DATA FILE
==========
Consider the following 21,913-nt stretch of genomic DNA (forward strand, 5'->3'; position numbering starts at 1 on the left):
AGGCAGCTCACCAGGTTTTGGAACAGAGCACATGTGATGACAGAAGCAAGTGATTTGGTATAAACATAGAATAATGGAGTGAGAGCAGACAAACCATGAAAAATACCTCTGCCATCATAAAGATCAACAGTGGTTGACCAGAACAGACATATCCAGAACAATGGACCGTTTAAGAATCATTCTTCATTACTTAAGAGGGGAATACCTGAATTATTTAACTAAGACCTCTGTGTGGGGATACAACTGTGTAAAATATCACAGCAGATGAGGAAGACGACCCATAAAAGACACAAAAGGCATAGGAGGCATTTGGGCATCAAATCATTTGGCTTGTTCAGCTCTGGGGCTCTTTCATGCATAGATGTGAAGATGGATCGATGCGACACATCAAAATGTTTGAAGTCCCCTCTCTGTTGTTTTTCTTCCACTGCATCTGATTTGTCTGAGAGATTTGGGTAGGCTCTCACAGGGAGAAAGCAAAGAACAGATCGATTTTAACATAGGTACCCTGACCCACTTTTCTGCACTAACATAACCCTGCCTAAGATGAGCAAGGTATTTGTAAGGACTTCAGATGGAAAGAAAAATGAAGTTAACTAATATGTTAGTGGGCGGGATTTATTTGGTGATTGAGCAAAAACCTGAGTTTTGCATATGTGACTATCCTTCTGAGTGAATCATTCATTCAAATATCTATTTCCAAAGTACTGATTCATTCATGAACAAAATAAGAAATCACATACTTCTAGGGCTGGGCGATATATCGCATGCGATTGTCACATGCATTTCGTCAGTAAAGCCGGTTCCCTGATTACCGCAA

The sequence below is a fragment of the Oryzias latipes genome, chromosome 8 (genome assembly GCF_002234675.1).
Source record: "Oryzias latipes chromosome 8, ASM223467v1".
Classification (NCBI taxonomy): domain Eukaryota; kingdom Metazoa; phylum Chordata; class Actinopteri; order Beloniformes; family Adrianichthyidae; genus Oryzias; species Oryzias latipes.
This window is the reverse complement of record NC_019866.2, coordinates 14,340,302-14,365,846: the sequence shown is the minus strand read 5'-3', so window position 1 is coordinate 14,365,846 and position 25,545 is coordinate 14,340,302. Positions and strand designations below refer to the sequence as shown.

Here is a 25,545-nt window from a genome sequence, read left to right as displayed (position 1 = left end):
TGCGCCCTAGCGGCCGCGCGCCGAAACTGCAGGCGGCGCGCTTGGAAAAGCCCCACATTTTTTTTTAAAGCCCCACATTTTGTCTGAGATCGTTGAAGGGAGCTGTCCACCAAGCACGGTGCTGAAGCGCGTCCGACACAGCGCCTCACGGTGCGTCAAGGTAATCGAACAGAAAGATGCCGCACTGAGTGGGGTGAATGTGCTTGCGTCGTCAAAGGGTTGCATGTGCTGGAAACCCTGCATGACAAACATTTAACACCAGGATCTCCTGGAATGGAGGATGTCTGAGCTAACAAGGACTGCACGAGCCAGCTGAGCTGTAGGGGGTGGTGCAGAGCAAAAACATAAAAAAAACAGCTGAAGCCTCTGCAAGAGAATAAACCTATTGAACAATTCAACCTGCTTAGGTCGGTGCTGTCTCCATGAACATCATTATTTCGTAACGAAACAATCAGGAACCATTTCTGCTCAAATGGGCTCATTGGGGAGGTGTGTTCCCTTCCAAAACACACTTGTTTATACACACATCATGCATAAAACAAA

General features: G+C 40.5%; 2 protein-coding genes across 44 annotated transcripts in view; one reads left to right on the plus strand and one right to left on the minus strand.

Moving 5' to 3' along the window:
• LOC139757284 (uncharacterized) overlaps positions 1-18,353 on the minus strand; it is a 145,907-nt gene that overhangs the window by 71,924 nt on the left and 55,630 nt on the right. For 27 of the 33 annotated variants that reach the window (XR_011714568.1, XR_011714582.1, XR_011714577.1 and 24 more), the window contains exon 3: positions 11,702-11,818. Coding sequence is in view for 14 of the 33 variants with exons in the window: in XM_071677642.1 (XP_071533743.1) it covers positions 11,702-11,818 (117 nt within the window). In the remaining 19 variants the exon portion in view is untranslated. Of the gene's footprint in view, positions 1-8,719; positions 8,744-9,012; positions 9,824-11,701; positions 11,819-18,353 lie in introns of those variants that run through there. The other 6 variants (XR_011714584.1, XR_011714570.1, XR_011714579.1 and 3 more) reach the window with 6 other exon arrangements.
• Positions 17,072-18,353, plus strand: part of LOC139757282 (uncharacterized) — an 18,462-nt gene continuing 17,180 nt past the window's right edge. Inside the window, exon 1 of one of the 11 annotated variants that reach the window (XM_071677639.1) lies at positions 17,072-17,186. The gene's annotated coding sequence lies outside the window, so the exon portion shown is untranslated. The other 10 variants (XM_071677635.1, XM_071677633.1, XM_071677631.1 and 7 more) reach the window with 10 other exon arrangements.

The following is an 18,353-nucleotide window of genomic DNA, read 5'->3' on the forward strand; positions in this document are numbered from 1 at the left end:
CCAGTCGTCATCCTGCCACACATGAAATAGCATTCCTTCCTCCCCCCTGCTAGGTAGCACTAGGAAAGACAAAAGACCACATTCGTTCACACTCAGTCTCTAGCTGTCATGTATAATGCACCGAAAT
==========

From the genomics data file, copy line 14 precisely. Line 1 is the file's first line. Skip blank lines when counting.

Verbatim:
CCAGTCGTCATCCTGCCACACATGAAATAGCATTCCTTCCTCCCCCCTGCTAGGTAGCACTAGGAAAGACAAAAGACCACATTCGTTCACACTCAGTCTCTAGCTGTCATGTATAATGCACCGAAAT